Art Guild of Central Texas               

Contact Us or Join
Upcoming Events
Recent Events
2021 Spring Ex.htm
Artists' Galleries
Local Galleries.htm
Bylaws & Rules
Tips & Tricks
Related Links
Meeting Minutes
Letzler Awards
Recent Work.htm
AGCT Program Folders/2021 Programs/221 Spring Exhibit

Upcoming Events


Recent past events are reported on the Recent Events page. Earlier activities may be found on our Archives pages.

Links to other sites may be found on the Related Links Page.


Clicking on any of the thumbnails on this site enlarges it.


January 5 - Deadline to Submit Arboretum Postcard Addresses

Please send the names and addresses of anyone you would like to receive a postcard announcement of the reception to Linda Green at by January 5.

January 11 - Linda Easter - painting directly without underpainting

Linda Easter is a very talented painter who spends much of the year traveling to various festivals, where her works sell very well. January is down time for such events, so we were able to talk her into showing us her method for producing oil paintings rapidly. It's called alla prima (at first). The idea is to lay paint down in a way that it can be adjusted to the finished state in a single sitting. She plans to do a portrait for us. Prepare to be amazed. We will have refreshments and conversation beginning at 1:30. The meeting begins at 2, and the demo shortly thereafter. Please bring your work for Show and Tell. And bring friends for a great art experience. We will meet at the Central Presbyterian Church, 9191 Woodway Drive.


January 11 - Linda Easter - painting directly without underpainting

Linda Easter is a Waco artist who works exclusively in oils. She showed several portraits and landscapes that she has painted, including the one at right. Her style is impressionistic and loose and shows a strong bond with her subjects. She particularly enjoys – and excels at – painting faces. She prefers to have the subject looking away, rather than staring directly out of the painting. She likes to paint from life, because that allows her to see more than just one frozen moment of time. But patient models are hard to come by, so she usually has to settle for a photograph. Even then, her portraits look like real people, rather than idealized, generic ones. For our demo, she used as her subject an image of a child from a website called “Paint My Photo,” which she displayed on her iPad mounted on a tripod to the side of her easel, shown at left.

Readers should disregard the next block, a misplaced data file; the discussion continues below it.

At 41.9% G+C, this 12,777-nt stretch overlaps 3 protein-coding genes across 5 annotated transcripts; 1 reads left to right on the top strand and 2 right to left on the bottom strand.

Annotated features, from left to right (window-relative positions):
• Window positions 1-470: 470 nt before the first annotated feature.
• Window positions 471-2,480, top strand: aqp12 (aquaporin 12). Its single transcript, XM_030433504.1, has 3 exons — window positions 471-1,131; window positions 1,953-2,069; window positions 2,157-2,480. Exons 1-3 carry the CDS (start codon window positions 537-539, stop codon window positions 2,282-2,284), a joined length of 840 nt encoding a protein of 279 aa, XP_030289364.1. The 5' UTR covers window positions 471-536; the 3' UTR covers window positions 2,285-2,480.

She painted on a warm toned, medium-valued canvas, which helped to establish a range of values. She began her underpainting with a quick sketch of the tilt of the head and the placement of the facial features (top right). She cautioned against making a detailed drawing first so that the painting will stay loose and open to modification as the work progresses. She next defined the shadow areas, eye sockets, mouth, nose, and hair with a mixture of purple, raw sienna and veridian (top left). She painted in a purplish background and the dark collar on the clothing to frame the face (bottom right). By squinting she located and painted the lightest light value on the face and hair and the pink on the cheeks (bottom right). She then added details, blending the colors as she went, creating the soft contours of the young child's face and hair. Two stages of this are shown at the right and left of the next paragraph.

Linda uses Robert Simmons bristle filbert brushes to apply paint, often only one for the whole painting, cleaning the brush between colors with blue label Terpenoid. She also uses soft natural hair brushes for blending. She likes Holbein paints because they are uniformly soft, needing no medium. Rembrandt paints are also good, but she found that the lids break before the paint runs out. Her palette consists of titanium white, ultramarine blue, vermillion, cobalt blue, yellow ocher, raw sienna, lemon yellow, cadmium yellow and red, quinachrodome red rose, veridian, and transparent oxide red (Rembrandt only).

While Linda didn't complete the painting during the demo, she had it well developed. At right is a late stage, at left is the end of the demo. Because she took time to explain what she was doing, she actually painted for no more than an hour and a half. In another hour or two, she could probably have finished it. That efficiency enables her to sell high quality original oils at reasonable prices. We very much enjoyed seeing the painting evolve under Linda's skillful hand. We thank her for coming. We also thank those who brought refreshments and those who brought art for Show and Tell, examples of which are shown below.

Show and Tell:



 Pat Blackwell              Ellen Foster              Bill Franklin


Judy Franklin             Charleen Isbell                Kit Travis


January 12 - MCC Exhibit ends

Please pick up your art between 2:30 and 3:30 on Monday, Jan 12 or have someone do it for you.

Return to top of page